Money. Thievery. Strip searches. Welcome to the Scrabble World Championship

Drama unfolded at the Scrabble World Championship in Warsaw, Poland this week as the world’s top Scrabble players battled for the the Scrabble crown and $20,000. With a reputation and 20 G’s to win, you can understand how things could turn vicious if one G goes missing. In a showdown between a Thai player and England’s Ed Martin, the Thai player demanded that Martin be taken to the bathroom and strip-searched because he was convinced that Mr. Martin had swiped a G letter tile from the table. Convinced that counting the tiles on the table would not be an adequate solution to his dilemma, the Thai player got the honorable Scrabble judges involved. To the Thai player’s dismay, the judges ruled that Martin was not to be strip searched and that there were no G tiles missing from the table.

The battle raged on, the Thai contestant fueled by rage and Ed Martin frazzled with embarrassment. Sweat poured down their brows as the wordsmiths were neck to neck in score until the final nail-biting minute, when Mr. Martin pulled ahead and won the game by a single point. Victory in the form of sweet revenge by Mr. Martin! However, all this brouhaha amounted to nothing as neither the Thai player (obviously) nor Mr. Martin won the much desired crown and $20,000 grand prize. Those went to Mr. Nigel Richards of new Zealand who beat Australia’s Andrew Fisher with a whopping 95-pointer, “omnified.” When asked about what secret there was to his most glorious win (and his most glorious beard), Richards replied “I’m not sure there is a secret, just a matter of learning the words.”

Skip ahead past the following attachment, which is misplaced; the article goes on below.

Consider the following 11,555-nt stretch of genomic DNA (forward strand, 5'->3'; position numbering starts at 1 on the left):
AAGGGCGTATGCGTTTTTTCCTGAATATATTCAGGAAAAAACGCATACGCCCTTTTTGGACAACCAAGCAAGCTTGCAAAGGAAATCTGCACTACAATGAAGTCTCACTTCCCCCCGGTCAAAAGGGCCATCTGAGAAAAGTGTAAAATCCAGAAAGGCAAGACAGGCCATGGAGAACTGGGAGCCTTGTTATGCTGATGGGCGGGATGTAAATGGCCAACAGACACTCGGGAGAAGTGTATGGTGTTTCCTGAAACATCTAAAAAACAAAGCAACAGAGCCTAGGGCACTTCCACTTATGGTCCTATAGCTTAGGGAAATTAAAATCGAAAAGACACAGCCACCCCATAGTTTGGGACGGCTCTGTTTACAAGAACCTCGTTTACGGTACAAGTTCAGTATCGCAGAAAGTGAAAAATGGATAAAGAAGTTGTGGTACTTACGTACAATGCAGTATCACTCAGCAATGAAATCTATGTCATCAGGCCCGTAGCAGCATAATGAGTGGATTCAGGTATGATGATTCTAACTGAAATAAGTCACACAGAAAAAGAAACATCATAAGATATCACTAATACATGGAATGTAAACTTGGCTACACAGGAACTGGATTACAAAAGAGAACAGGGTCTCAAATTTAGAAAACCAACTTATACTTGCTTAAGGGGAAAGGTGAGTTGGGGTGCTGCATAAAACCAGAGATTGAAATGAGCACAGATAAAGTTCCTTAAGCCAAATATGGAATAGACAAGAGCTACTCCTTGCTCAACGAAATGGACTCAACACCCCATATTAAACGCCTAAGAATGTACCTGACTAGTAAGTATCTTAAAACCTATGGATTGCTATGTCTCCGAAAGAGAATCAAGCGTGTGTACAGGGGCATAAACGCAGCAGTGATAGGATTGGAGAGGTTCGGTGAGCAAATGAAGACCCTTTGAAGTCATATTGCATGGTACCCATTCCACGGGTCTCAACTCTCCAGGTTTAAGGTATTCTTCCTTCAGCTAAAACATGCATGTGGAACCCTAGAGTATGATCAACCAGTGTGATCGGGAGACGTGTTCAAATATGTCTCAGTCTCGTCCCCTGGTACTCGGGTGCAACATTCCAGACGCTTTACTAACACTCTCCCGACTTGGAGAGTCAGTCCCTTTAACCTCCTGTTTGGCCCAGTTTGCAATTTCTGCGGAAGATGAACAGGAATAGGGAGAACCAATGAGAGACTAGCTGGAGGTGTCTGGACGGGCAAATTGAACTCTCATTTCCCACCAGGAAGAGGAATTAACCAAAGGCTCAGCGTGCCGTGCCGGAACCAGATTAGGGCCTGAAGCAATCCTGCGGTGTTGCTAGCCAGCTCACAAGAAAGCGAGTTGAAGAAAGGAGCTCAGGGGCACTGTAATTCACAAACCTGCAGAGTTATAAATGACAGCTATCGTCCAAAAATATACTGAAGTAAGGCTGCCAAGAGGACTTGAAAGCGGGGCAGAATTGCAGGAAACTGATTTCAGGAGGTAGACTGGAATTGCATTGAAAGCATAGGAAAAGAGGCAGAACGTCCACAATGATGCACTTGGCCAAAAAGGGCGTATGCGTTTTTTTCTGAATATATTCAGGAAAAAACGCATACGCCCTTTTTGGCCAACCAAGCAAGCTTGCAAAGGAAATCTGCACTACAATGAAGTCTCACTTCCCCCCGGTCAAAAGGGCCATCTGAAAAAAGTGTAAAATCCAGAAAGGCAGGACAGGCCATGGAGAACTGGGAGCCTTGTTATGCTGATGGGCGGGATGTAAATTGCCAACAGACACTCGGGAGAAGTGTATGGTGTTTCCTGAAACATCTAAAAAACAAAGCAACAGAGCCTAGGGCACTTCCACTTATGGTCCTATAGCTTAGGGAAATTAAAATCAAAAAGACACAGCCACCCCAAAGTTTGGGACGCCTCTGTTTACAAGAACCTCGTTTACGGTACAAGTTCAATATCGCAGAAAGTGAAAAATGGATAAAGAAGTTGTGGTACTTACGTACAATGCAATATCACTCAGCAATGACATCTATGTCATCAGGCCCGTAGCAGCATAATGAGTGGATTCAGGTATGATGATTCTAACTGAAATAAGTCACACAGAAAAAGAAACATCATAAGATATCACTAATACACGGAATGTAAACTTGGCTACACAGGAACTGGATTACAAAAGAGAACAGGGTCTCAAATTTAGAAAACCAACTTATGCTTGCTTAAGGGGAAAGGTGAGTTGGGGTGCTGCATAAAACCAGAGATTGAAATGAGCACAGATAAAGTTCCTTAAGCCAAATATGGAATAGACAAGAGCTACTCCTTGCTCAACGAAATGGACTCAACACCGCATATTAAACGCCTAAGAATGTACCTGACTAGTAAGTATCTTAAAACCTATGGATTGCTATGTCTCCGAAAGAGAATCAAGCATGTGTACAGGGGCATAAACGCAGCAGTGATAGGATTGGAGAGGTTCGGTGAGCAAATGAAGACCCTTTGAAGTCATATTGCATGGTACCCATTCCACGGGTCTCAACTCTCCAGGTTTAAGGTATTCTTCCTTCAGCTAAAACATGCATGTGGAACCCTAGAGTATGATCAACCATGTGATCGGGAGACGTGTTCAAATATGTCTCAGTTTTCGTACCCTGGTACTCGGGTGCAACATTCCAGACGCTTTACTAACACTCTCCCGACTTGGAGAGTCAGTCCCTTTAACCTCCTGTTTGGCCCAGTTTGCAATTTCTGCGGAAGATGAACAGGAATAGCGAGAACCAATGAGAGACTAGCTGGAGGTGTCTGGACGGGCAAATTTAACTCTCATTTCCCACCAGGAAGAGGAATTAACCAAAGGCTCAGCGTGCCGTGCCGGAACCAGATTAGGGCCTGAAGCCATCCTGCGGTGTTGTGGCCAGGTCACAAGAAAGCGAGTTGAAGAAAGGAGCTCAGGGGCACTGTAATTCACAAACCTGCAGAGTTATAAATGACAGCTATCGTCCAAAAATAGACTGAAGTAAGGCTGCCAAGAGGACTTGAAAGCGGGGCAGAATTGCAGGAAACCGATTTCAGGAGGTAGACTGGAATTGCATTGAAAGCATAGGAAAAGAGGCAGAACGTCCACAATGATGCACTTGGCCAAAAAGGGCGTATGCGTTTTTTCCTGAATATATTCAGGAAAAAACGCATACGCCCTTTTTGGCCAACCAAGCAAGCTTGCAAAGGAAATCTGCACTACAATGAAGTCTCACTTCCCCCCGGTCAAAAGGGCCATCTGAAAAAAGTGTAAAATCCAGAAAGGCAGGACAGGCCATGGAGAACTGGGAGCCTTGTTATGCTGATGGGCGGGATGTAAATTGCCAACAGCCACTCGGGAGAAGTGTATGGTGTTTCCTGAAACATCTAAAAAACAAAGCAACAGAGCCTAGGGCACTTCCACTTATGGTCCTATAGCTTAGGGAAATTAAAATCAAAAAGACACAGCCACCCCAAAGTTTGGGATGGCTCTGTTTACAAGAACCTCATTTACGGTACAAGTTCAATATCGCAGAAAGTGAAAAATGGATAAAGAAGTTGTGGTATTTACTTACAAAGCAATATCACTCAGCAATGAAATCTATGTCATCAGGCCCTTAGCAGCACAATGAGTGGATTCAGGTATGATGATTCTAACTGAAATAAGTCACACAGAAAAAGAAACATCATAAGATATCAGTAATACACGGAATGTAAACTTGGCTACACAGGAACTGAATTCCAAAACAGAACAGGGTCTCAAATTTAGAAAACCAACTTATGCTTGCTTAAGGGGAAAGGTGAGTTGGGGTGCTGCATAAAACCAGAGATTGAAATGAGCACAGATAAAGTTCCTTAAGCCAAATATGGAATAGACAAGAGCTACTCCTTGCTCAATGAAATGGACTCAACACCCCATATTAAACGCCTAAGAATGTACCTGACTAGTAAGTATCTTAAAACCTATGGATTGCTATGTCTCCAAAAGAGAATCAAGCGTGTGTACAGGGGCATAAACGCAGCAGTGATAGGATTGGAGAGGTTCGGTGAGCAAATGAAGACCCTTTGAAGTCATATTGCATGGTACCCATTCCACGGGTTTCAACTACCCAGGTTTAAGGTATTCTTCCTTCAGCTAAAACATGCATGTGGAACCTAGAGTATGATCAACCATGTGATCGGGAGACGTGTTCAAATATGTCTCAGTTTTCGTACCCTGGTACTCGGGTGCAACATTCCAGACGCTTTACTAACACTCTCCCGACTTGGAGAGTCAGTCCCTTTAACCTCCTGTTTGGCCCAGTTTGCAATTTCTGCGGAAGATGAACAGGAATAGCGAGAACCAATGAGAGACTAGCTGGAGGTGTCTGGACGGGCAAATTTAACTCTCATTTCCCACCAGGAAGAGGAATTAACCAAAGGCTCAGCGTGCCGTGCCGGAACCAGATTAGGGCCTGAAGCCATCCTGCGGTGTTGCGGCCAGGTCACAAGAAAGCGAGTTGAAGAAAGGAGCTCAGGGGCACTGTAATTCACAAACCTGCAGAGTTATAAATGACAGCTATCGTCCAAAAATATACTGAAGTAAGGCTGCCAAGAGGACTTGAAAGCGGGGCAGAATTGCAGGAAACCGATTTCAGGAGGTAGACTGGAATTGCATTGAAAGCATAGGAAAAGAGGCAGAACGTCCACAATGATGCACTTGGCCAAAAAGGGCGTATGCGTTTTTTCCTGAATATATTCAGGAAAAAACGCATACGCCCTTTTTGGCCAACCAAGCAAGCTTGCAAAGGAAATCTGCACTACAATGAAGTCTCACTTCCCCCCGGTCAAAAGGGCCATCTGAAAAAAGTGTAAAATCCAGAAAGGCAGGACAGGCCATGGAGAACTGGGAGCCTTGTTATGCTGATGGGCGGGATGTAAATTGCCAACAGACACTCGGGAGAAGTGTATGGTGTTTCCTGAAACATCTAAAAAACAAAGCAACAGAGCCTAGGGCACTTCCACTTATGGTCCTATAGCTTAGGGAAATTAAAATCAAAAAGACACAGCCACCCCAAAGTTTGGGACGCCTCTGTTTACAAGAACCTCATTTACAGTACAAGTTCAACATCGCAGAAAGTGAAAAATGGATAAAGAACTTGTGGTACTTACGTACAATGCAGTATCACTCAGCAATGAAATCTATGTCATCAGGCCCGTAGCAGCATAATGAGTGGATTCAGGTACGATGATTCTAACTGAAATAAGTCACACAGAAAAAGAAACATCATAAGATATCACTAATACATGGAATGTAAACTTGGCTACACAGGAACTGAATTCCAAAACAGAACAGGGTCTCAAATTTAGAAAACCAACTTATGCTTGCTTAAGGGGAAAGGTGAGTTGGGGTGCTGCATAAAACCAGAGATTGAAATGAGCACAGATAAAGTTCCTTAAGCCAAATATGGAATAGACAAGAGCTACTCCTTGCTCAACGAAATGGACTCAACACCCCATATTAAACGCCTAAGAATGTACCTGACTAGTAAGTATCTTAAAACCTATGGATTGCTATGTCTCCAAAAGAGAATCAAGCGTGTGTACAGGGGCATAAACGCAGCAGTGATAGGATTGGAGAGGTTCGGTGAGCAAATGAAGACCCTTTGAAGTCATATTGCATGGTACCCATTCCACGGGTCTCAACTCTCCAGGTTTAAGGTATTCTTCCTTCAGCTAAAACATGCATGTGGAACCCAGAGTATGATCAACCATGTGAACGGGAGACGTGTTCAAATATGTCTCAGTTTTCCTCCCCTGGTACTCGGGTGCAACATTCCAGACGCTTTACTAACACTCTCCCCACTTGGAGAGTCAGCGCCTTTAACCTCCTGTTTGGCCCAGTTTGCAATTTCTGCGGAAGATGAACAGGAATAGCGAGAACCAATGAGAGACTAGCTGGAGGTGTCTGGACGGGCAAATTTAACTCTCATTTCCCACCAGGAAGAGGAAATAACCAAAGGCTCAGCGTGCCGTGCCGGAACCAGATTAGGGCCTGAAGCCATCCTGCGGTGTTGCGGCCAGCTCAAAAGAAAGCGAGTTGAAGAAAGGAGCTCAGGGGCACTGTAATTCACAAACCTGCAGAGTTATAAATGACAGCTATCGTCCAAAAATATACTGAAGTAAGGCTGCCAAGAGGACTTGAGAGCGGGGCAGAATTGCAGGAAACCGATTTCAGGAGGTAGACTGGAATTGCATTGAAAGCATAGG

This incident will go down in Scrabble World Championship history as “Scrabble’s most controversial incident since one player accused another of eating a tile.” Hit the source link for a brief video of the tournament plus of Mr. Richards accepting his victory check.

Source: The Independent

4 thoughts on “Money. Thievery. Strip searches. Welcome to the Scrabble World Championship”

  1. Cheating is what has turned me off from Words With Friends. There are about five different apps available to help you make words from your available tiles, and when someone I know doesn’t know the meaning of a word like ‘omnified’ plays it, I know they’re using one of those apps.

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